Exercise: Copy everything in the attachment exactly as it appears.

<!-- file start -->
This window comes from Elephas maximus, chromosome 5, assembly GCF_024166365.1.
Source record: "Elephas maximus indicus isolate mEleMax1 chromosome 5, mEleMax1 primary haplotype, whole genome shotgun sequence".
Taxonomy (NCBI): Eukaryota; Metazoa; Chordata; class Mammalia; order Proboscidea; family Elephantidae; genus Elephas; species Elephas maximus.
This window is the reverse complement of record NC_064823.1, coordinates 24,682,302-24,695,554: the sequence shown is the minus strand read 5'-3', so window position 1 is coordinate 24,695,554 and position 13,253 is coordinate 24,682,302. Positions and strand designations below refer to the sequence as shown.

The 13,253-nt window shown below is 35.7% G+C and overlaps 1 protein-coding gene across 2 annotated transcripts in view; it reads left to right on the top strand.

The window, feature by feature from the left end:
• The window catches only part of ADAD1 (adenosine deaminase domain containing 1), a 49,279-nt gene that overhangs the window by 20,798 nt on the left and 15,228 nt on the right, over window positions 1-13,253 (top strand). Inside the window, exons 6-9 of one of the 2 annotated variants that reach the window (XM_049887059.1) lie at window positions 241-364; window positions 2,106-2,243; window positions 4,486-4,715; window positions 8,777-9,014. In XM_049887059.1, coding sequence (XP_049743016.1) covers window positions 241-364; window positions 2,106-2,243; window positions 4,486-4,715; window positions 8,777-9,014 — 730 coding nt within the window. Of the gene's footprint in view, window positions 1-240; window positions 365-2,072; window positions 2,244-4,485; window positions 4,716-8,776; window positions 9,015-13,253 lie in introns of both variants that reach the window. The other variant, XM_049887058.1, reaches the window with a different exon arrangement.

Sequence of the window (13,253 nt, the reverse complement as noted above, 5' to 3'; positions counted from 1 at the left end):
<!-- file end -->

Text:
This window comes from Elephas maximus, chromosome 5, assembly GCF_024166365.1.
Source record: "Elephas maximus indicus isolate mEleMax1 chromosome 5, mEleMax1 primary haplotype, whole genome shotgun sequence".
Taxonomy (NCBI): Eukaryota; Metazoa; Chordata; class Mammalia; order Proboscidea; family Elephantidae; genus Elephas; species Elephas maximus.
This window is the reverse complement of record NC_064823.1, coordinates 24,682,302-24,695,554: the sequence shown is the minus strand read 5'-3', so window position 1 is coordinate 24,695,554 and position 13,253 is coordinate 24,682,302. Positions and strand designations below refer to the sequence as shown.

The 13,253-nt window shown below is 35.7% G+C and overlaps 1 protein-coding gene across 2 annotated transcripts in view; it reads left to right on the top strand.

The window, feature by feature from the left end:
• The window catches only part of ADAD1 (adenosine deaminase domain containing 1), a 49,279-nt gene that overhangs the window by 20,798 nt on the left and 15,228 nt on the right, over window positions 1-13,253 (top strand). Inside the window, exons 6-9 of one of the 2 annotated variants that reach the window (XM_049887059.1) lie at window positions 241-364; window positions 2,106-2,243; window positions 4,486-4,715; window positions 8,777-9,014. In XM_049887059.1, coding sequence (XP_049743016.1) covers window positions 241-364; window positions 2,106-2,243; window positions 4,486-4,715; window positions 8,777-9,014 — 730 coding nt within the window. Of the gene's footprint in view, window positions 1-240; window positions 365-2,072; window positions 2,244-4,485; window positions 4,716-8,776; window positions 9,015-13,253 lie in introns of both variants that reach the window. The other variant, XM_049887058.1, reaches the window with a different exon arrangement.

Sequence of the window (13,253 nt, the reverse complement as noted above, 5' to 3'; positions counted from 1 at the left end):